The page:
“Raise an altar to the unknown deities," said Philip, with a languid smile. “But, seriously, I think you are rather too hard upon poor Mrs. Stonehurst.” He was lying idly on a couch, smoking and sangareeing away the broiling midday hours. “She is a deuced pretty woman, and old Stony is a bore. Now Nelly, you must allow that."

Helen would not deny the fact, but nevertheless she was not to be laughed out of her opinion that, as long as a husband performs his part of the social compact, his wife, if she break hers, is utterly without excuse, and should be held up to general reprobation. "And as to a man's being a bore," she mentally added,

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"why, every one is tiresome occasionally. Even Philip is not always so agreeable as he was before we!? -++ married was the word her thoughts uttered; and surely few wives, whose vows had been spoken in Holy Church, could have felt more certain than did Helen that her lot in life was fixed beyond the possibility of change.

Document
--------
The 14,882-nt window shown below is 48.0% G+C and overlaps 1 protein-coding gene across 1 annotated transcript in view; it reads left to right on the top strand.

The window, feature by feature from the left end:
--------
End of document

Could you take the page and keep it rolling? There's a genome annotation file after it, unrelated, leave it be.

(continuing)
Among those with whom Mrs. Vaughan sometimes came in contact, and that principally by the bedside of the sick, must be mentioned the garrison chaplain (Mr. Fanshawe by name), whose office naturally led him to where sin and sorrow did most abound. He was a very average man that military parson of the million mediocrities of the earth; but he was a kind man at heart, and being generally denominated "a good fellow” by the youngsters in the regiment, it may be inferred that his sermons were short, and his advice not often forced upon them. The Chaplain's manner to Helen was civil in the extreme, and whatever surprise he might have felt when, on the first occasion of his meeting with her, she knelt in prayer beside the dying, was carefully concealed. Perhaps, aided by the solemnity of the scenes they witnessed together, and strengthened by the power of his sacred office, a more earnest man might have succeeded in arousing her to a sense of her delinquencies; but the conversion of such a sinner was not in Mr. Fanshawe's line, nor was he rash enough to risk his popularity with the Colonel (for Thornleigh commanded the regiment then) by a vain effort at interference with his pleasures. So Helen was left to her sins, and the Chaplain retained the good word of the thoughtless boys, which he prized far more highly than it deserved,